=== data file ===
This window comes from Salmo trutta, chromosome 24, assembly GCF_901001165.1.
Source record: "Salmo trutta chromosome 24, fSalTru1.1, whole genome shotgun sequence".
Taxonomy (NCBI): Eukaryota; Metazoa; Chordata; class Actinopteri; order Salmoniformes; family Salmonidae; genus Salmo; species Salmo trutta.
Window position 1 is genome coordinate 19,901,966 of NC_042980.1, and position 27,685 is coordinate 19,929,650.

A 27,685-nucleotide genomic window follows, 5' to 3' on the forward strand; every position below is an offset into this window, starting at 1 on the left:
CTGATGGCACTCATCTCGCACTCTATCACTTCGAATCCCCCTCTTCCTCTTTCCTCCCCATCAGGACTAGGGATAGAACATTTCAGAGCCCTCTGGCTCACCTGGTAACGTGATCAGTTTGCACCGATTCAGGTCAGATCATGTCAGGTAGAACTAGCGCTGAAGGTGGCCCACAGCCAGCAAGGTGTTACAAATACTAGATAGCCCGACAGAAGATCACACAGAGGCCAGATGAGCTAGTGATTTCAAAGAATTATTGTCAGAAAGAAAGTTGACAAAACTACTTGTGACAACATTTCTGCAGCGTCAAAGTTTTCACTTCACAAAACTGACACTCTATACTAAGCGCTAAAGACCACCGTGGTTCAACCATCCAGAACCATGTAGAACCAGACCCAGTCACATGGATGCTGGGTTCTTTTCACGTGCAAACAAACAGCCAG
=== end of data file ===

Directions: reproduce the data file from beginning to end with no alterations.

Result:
This window comes from Salmo trutta, chromosome 24, assembly GCF_901001165.1.
Source record: "Salmo trutta chromosome 24, fSalTru1.1, whole genome shotgun sequence".
Taxonomy (NCBI): Eukaryota; Metazoa; Chordata; class Actinopteri; order Salmoniformes; family Salmonidae; genus Salmo; species Salmo trutta.
Window position 1 is genome coordinate 19,901,966 of NC_042980.1, and position 27,685 is coordinate 19,929,650.

A 27,685-nucleotide genomic window follows, 5' to 3' on the forward strand; every position below is an offset into this window, starting at 1 on the left:
CTGATGGCACTCATCTCGCACTCTATCACTTCGAATCCCCCTCTTCCTCTTTCCTCCCCATCAGGACTAGGGATAGAACATTTCAGAGCCCTCTGGCTCACCTGGTAACGTGATCAGTTTGCACCGATTCAGGTCAGATCATGTCAGGTAGAACTAGCGCTGAAGGTGGCCCACAGCCAGCAAGGTGTTACAAATACTAGATAGCCCGACAGAAGATCACACAGAGGCCAGATGAGCTAGTGATTTCAAAGAATTATTGTCAGAAAGAAAGTTGACAAAACTACTTGTGACAACATTTCTGCAGCGTCAAAGTTTTCACTTCACAAAACTGACACTCTATACTAAGCGCTAAAGACCACCGTGGTTCAACCATCCAGAACCATGTAGAACCAGACCCAGTCACATGGATGCTGGGTTCTTTTCACGTGCAAACAAACAGCCAG